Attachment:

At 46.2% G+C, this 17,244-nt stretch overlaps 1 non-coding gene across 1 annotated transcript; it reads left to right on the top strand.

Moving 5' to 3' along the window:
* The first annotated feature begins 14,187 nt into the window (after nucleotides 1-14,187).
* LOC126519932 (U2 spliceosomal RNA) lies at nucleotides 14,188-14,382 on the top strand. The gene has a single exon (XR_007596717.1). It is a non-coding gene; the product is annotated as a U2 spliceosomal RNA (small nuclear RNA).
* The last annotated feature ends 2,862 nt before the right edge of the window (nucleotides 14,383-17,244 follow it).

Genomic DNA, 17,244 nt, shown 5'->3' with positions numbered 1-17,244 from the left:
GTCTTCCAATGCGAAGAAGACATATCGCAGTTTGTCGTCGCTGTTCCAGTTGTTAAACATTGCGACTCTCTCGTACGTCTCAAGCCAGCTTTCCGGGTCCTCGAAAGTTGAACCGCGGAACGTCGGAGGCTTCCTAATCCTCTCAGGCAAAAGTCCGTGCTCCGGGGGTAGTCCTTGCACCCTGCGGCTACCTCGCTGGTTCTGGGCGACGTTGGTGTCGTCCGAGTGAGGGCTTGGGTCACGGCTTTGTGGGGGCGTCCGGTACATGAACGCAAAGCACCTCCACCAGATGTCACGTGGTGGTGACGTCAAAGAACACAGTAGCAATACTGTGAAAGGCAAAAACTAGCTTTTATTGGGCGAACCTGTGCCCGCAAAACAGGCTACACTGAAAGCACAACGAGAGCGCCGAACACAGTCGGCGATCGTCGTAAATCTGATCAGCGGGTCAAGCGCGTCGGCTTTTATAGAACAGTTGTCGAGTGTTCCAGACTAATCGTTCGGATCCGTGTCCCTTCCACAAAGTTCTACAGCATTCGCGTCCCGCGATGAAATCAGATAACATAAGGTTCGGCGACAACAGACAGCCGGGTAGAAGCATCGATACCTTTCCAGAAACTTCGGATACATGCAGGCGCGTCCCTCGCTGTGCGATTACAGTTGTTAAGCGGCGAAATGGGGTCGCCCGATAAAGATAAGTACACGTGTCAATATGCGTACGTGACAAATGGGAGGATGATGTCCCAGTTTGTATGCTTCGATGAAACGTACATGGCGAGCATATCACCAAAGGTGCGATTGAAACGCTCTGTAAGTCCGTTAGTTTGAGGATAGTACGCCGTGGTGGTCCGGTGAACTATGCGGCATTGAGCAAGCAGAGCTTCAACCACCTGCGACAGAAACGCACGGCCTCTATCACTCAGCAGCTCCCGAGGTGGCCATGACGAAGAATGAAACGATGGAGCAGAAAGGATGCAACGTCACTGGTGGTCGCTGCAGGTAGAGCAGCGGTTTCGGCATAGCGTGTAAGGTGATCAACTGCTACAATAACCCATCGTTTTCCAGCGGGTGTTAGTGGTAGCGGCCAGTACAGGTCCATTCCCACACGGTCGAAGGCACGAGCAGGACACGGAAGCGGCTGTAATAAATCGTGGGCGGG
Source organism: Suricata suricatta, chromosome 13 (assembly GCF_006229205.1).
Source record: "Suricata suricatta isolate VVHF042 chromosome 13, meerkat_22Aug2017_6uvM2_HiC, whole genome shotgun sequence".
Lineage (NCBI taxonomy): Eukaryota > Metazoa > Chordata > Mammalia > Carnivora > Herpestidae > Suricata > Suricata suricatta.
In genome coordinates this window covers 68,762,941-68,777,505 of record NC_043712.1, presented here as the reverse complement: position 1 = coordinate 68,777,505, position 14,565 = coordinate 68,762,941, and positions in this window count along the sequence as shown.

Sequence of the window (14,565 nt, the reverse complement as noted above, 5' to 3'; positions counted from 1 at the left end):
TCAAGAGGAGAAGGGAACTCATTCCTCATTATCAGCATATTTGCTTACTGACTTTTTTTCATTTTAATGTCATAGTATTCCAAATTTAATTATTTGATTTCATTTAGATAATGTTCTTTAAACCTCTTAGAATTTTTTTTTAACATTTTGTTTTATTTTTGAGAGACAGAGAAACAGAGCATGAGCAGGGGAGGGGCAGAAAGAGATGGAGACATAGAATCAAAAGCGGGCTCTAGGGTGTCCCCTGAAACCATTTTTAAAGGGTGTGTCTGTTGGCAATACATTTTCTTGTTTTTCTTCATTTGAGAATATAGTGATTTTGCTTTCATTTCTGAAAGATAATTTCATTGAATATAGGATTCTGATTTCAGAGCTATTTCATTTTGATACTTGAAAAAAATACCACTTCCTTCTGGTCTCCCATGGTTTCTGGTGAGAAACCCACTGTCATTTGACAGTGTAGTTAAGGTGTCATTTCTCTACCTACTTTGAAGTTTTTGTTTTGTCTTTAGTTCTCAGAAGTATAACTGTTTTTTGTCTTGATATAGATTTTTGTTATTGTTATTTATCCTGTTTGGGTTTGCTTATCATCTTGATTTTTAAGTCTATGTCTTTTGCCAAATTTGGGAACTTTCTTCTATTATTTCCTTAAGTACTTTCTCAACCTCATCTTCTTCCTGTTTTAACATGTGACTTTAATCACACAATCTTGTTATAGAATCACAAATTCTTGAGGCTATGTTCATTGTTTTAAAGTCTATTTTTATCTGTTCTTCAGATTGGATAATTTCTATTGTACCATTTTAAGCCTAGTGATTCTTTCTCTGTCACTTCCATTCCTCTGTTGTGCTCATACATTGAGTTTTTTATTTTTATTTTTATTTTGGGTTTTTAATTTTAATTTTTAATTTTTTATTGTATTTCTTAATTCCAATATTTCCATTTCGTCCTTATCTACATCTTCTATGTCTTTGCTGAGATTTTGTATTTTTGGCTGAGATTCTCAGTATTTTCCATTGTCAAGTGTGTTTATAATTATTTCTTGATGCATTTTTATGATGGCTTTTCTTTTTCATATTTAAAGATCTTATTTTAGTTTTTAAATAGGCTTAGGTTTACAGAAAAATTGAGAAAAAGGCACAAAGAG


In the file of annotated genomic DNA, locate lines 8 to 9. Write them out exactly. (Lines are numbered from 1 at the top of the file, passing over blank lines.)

Source organism: Suricata suricatta, chromosome 13 (assembly GCF_006229205.1).
Source record: "Suricata suricatta isolate VVHF042 chromosome 13, meerkat_22Aug2017_6uvM2_HiC, whole genome shotgun sequence".